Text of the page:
The Organic Approach

My official job title with Knotted Road Press, Inc. is Marketing Troll. (Seriously. Says so in the incorporation papers. She’s the boss. I just work here.)

Part of that is to address marketing issues in addition to my usual stuff. That means trying things to see if they will help build sales and revenue, which has been kinda a pain in the ass as COVID has worked so hard to shut things down, ruin lives, and depress the hell out of people.

Last year, some folks saw a tremendous spike in revenue from their catalog, because folks were staying home and needed something to entertain themselves after they finished the BBEG at the end of Netflix. So they read.

But it was not a universal thing. Some authors saw explosion. Some saw nothing. A great many sputtered and guttered, losing whatever traction that they might have had previously.

I have theories, but without undertaking a massive double-blind statistical analysis designed to test, I cannot prove anything. And that level of work is not going to happen. I do, however, assume Amazon has done all the math. (If any of you have connections, I grok t-sql at a rather high level and would love to ask a few questions and watch them nod knowingly without ever divulging anything. Just to know.)

My sales went down a bit initially, then slowly recovered. Not great. Not bad. The first thing we had done back in the winter of 2020 (Feb-Mar) was to cut out all major expenses from the budget. At the time, that was audio books and translations into German. (We got lucky, in that the US Small Business Administration offered us a loan at ridiculous rates, so we were able to afford two more Science Officer novellas into German at around $8k US total, and take years paying it back. Worth it, as they paid off and continue to earn us money and fans.)

Going forward, one of the things was to keep expenses low, by approaching everything with a strict eye to cost/benefit. April 2020, my Amazon Advertising expense literally exploded, as Amazon started showing things to everyone. At the same time, nobody was buying (I think they all went into KU and stayed there) so my costs weren’t balanced. I ended up shutting down almost everything and dialing back everything else for about 4-5 months.

Kindle Unlimited (KU) lets folks read anything they want in the KU catalog for a fixed, monthly subscription price. Lovely for the reader, but not for someone trying to break in as a writer. It is a treadmill that forces more and more books out of you every month for a declining income because the monthly share-out money is not growing all that fast, in comparison to new books being cataloged in. Put it this way, in the way back, Traditional Publishing probably published less than 50,000 books per year. Amazon usually sees at least 1,000,000 new titles per year, and I suspect that has gone up over the last five years. At some point, it will be two million.

Outside of Amazon, none of the other ebook retailers (Kobo, Apple, Barnes&Noble, etc.) really offer any sort of useful advertising tools. As a result, you have to head over to third party options, such as Facebook ads or one of the daily newsletter blasts (Bookbub is the biggest currently, AFAIK).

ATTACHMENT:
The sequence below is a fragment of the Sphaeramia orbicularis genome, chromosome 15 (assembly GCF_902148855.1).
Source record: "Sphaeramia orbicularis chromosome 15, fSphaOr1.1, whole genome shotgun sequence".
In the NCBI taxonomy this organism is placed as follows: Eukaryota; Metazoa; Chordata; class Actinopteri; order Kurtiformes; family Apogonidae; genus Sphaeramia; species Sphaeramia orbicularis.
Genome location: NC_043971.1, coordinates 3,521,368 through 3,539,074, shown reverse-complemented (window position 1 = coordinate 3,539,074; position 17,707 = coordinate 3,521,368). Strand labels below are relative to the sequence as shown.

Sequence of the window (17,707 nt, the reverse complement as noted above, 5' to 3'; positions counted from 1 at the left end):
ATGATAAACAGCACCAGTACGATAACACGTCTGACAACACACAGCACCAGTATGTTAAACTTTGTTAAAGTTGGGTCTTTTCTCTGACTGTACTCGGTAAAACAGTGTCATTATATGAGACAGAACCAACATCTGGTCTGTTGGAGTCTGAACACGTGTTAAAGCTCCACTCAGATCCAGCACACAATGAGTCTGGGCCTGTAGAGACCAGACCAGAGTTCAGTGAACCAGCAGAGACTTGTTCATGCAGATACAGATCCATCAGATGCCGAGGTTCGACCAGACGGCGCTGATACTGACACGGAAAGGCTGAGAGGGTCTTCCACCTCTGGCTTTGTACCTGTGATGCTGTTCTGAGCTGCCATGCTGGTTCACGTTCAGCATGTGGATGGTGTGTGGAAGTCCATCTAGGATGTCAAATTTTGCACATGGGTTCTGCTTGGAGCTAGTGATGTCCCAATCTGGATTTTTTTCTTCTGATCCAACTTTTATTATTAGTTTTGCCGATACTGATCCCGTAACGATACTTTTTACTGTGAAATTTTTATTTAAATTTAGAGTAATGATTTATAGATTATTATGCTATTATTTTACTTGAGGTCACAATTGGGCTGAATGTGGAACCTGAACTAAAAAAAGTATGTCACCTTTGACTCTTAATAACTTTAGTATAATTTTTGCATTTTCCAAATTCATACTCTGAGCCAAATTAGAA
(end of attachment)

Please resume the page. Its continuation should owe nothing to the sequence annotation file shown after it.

This is where it gets interesting. If I asked ten people if any one of those tools had worked for them, I’d get twenty-seven answers. Some people say FB is the greatest ever. Others have seen absolutely no movement on the dial from expensive programs. Even folks that do extensive and invasive A/B testing, over and over again, aren’t seeing reliable results. Doesn’t have to be great, but needs to be reliable for that kind of money.

Part of that comes down to the fact that books are not widgets. Every book is a completely unique thing, and readers have variable tastes. Some might want cookies today. Some scones. Some decaf soy mochas. As a writer, it helps if you have a wide bakery of literary options when someone walks in the door, but that is not a guarantee of success.

This year, I slowly dialed my Amazon advertising back up to where it had been. I twiddle with it regularly, trying to fine tune my expenses by dialing down things with a bad return and dialing up things not getting seen. Right now, I’m spending about $400/month there, which is more than I like, and more than I used to, but sales have slowly returned and keep moving better.

I take the organic approach, which is the point of this blog. There are programs where you can participate in some giveaway where everyone who signs up agrees to get your newsletter, in return for the chance to win an ebook reader filled with books by every author participating. Second place is just the ebooks. Third place is a set of steak knives or something.

I’ve tried a few of those. And seen a massive unsubscribe rate every time I send folks out that first “Welcome” email following on. They don’t want to hear from random author, even though they agreed to.

So I don’t do those anymore. Not until I get a better deal and less headache.

This last summer, a particular website reached out to me blind and asked if I wanted to by an advertising spot on their main page. Science fiction centered. Probably my audience. But then I dug in and noted that I was being asked to spend hundreds of dollars for my tiny ad to be buried in with a ton of others, all the same size. No way to stand out. High cost. Low expected benefit.